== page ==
Homemade external antenna for CDMA2000 / EVDO standard (Intertelecom, PeopleNet operators)

Published on December 03, 2012

Homemade external antenna for CDMA2000 / EVDO standard (Intertelecom, PeopleNet operators)

Introduction and theory under the cut. Read carefully before asking questions and / or accusing me of incompetence.
A lot of information was shoveled on the Internet about self-made external antennas for 3g modems, but I did not find anything directional, that's why I am writing these lines. Very touched by people who believe that 3G is such a communication standard such as GSM, but in fact it is just a generation. These same people are looking for antenna drawings for a 3g modem ... So these drawings are not, or rather, they are, but it's the same as coming to the car market and stubbornly demanding a carburetor for a passenger car without even specifying its model. So, we will design the antenna for the CDMA2000 standard, in which the operating frequencies are in the range of 821-894 MHz (and not 800 MHz as many people think). The antenna considered here will not work.for MTS Connect, Utel (Kyivstar) operators. Of course, I came across offers to catch a signal on a “carnation” (it’s also a quarter-wave vibrator), make a can antenna (that's just the catch, according to calculations, we need no longer a can, but a whole bucket), the notorious Kharchenko antennas (a good option when the signal still there, but the gain is poor), etc.

I settled on the Wave Channel antenna, which is also Uda-Yagi. Advantages are a high gain, low windage, narrowly targeted DND, but the drawback is extremely significant - very high manufacturing accuracy is required. An out-of-size director will become a reflector, and an active vibrator will not resonate at the frequency we need. The more accurately you do everything, the better the result.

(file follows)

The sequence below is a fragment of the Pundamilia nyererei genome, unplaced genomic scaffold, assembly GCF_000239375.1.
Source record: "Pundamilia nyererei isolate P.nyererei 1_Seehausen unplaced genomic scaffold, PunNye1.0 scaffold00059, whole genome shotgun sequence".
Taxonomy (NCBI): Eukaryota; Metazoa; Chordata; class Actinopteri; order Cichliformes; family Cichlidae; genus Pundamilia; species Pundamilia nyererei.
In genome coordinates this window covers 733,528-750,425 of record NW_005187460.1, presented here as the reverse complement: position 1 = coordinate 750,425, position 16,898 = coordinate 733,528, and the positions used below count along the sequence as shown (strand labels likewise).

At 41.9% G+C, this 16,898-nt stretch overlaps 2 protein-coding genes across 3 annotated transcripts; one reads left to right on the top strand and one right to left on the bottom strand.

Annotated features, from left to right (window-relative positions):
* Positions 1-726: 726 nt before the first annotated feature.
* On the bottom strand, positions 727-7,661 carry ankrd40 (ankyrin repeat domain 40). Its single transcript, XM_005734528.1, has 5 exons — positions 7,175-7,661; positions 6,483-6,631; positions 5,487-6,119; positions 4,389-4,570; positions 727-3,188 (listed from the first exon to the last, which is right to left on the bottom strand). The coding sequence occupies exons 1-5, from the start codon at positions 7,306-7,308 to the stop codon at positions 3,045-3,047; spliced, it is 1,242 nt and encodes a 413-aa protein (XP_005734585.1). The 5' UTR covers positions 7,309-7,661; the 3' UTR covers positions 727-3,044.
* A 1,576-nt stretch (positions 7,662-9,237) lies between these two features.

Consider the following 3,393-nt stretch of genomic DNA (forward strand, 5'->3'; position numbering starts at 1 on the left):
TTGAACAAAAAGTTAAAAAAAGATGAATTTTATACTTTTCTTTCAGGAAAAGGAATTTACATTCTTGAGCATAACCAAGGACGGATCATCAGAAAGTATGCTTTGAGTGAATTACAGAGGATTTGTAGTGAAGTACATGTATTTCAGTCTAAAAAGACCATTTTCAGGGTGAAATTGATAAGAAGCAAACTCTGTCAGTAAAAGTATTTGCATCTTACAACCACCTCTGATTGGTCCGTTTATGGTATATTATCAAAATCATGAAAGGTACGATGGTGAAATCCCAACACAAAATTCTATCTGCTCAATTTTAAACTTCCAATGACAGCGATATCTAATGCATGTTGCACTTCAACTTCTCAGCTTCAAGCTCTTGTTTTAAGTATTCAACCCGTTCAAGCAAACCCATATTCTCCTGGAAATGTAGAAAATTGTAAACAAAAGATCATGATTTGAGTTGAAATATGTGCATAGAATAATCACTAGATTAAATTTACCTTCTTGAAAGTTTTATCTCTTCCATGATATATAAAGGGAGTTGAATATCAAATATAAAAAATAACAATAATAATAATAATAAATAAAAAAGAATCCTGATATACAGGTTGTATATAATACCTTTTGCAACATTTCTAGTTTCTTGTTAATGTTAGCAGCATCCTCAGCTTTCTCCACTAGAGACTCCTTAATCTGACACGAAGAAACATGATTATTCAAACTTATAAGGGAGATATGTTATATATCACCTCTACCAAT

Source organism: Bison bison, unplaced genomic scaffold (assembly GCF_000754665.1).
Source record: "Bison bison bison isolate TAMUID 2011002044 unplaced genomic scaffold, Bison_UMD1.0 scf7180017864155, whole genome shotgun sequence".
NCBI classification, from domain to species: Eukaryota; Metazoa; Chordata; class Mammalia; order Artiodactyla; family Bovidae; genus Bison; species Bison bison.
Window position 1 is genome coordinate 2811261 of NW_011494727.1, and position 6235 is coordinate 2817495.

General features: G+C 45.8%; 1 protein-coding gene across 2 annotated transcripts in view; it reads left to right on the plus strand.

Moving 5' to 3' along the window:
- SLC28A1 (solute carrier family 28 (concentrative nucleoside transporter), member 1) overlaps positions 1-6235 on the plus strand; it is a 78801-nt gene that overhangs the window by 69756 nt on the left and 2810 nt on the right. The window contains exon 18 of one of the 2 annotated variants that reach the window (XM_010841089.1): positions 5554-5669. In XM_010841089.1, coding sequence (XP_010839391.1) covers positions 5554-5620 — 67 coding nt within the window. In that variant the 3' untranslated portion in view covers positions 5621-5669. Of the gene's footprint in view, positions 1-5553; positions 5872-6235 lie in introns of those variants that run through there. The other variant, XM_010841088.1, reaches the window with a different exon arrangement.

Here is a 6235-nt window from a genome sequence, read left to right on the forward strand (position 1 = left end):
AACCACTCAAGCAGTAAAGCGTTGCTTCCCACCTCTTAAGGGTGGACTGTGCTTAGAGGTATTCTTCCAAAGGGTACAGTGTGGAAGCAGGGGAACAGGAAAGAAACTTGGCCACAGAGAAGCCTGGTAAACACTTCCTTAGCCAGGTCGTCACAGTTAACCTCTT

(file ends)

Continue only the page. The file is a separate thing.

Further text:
The base station is only 3 km from my house, but the windows face the other side of the tower and the signal leaves much to be desired. At first I wanted to make an antenna with 8 directors, but it turned out that ultra-precision is needed here because leaving by 1 mm instead of amplification will give attenuation. The 3-antenna antenna does not require such manufacturing accuracy, but has insufficient amplification. Therefore, I settled on the 5-channel directional channel, considering it a "golden mean." The receiving and transmitting channels are quite separated from each other, because the antenna was calculated in the middle of the receiving channel, that is, at 881 MHz. At first I wanted to design the antenna in the middle of the whole range (859 MHz), but since Yagi has a narrow-band antenna, we get a gain peak in the non-working range and a lower gain at the operating frequencies.

For design, the Yagi calculator program was used .

What do we need:
- an aluminum square profile with a cross section of 10 mm (bought by me at the epicenter), not aluminum is suitable, but still it is lighter, but does not affect the antenna characteristics;
- an aluminum rod with a diameter of 5 mm and a length of 1 meter (other material, including copper, is even better, which is even better, but aluminum is the best price / quality ratio);
- a copper tube with a diameter of 6 mm long half a meter (the outer diameter is indicated, the wall thickness does not matter);
- bolts with a diameter of 3 mm; 7 pcs.;
- cable with a wave impedance of 50 Ohms;
- Adapters, connectors - all individually for each modem, as they say "Google to help."

Separately about the cable. A television cable is not suitable for you due to its resistance of 75 ohms. More precisely, it can be attached, but due to inconsistency, the cable losses are more likely to be greater than the antenna gain. I took 10 meters of the RG58 cable, it is quite cheap, but the loss is 0.6 dB per 1 meter of cable, i.e. I personally lost 6 dB despite the fact that the difference in signal with and without an antenna is 20 dB. Therefore, saving on cable is not worth it.

Of the tools:
- saw for metal;
- drill;
- tap on the top three;
- drill 2.5; five; 6;
- the file is flat;
- caliper (in extreme cases, the ruler will come down);
- arms.

First drawings:

Reflector is marked in red, active vibrator in blue, and directors in green.

Drawing of an active vibrator (dipole):